Show Summary Details

p. 293. Language in time and spacelocked

  • P. H. Matthews


‘Language in space and time’ explores the topic of linguistic change. It is a fact, attested everywhere, that language changes, with vocabulary, grammar and pronunciation all being affected. That is why two languages which were once one can, in time, become so different. It must also be the reason why there are ‘languages’ at all. Within limits that might be genetically determined, language (singular) diversified by gradual changes, over a few tens of thousands of years, into the precursors of the languages (plural) which we can observe now. We have to assume that, from the outset, it carried the seeds of variability. Why, however, did change have to follow?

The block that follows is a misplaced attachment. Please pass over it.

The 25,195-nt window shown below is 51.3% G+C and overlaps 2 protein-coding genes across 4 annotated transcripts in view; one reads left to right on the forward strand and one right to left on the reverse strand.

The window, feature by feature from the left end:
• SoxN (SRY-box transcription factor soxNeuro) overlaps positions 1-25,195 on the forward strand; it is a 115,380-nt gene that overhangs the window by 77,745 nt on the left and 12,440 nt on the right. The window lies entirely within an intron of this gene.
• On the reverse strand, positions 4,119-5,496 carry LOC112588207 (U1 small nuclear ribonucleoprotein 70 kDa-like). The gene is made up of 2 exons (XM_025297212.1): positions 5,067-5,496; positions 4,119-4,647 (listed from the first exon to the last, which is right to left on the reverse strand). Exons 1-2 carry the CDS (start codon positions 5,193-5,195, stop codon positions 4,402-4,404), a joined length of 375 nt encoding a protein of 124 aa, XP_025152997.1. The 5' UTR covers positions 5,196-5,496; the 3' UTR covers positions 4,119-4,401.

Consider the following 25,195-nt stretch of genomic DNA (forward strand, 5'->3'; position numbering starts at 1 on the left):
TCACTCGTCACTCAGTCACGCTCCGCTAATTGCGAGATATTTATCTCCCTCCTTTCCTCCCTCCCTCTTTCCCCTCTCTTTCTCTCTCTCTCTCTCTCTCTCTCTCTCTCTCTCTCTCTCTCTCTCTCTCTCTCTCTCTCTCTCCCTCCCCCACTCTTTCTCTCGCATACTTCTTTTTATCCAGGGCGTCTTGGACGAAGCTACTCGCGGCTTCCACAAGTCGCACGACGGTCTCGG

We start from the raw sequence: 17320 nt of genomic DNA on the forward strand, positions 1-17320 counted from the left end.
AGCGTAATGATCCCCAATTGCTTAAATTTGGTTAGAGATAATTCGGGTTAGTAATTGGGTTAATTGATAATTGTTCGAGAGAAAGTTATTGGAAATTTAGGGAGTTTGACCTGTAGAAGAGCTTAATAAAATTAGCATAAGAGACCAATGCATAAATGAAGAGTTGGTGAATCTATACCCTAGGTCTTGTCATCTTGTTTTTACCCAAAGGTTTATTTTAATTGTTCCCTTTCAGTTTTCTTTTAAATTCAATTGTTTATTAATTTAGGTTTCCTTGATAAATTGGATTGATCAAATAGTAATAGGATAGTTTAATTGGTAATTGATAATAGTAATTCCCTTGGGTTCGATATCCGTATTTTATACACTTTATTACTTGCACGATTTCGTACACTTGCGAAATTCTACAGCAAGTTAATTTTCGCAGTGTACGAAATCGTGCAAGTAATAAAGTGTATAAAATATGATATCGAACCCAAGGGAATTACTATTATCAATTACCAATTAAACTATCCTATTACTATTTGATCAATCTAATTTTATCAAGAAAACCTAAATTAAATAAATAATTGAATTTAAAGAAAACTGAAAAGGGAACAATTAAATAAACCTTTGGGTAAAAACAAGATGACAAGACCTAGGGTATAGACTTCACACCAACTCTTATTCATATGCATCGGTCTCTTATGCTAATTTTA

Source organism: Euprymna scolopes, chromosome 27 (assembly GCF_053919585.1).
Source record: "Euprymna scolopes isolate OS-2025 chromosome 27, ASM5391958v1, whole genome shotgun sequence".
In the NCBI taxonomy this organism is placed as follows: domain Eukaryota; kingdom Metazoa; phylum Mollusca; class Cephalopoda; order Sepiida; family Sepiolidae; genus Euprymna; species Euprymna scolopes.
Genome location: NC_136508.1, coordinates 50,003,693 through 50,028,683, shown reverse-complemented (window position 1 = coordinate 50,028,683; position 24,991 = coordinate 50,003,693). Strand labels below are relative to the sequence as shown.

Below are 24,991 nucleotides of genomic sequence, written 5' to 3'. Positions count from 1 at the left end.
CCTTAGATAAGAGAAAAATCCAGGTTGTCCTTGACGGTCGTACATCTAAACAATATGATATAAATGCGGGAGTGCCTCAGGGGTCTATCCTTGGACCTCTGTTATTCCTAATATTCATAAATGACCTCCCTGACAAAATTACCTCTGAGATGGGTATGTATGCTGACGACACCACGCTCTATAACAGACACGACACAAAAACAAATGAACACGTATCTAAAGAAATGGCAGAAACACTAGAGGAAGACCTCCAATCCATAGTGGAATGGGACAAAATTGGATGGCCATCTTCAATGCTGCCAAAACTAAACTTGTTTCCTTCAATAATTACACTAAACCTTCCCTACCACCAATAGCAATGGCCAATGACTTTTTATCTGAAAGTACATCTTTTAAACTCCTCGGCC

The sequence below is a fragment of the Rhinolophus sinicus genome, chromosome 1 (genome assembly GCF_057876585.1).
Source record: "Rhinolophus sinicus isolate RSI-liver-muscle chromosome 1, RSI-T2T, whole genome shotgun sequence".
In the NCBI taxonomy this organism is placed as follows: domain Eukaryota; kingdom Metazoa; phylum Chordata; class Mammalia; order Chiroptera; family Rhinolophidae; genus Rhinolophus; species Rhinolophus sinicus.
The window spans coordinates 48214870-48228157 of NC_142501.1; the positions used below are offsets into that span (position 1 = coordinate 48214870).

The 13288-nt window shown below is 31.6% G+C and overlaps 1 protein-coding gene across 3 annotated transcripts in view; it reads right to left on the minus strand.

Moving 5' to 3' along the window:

Access to the complete content on Very Short Introductions online requires a subscription or purchase. Public users are able to search the site and view the abstracts and keywords for each book and chapter without a subscription.

Please subscribe or login to access full text content.

If you have purchased a print title that contains an access token, please see the token for information about how to register your code.

For questions on access or troubleshooting, please check our FAQs, and if you can't find the answer there, please contact us.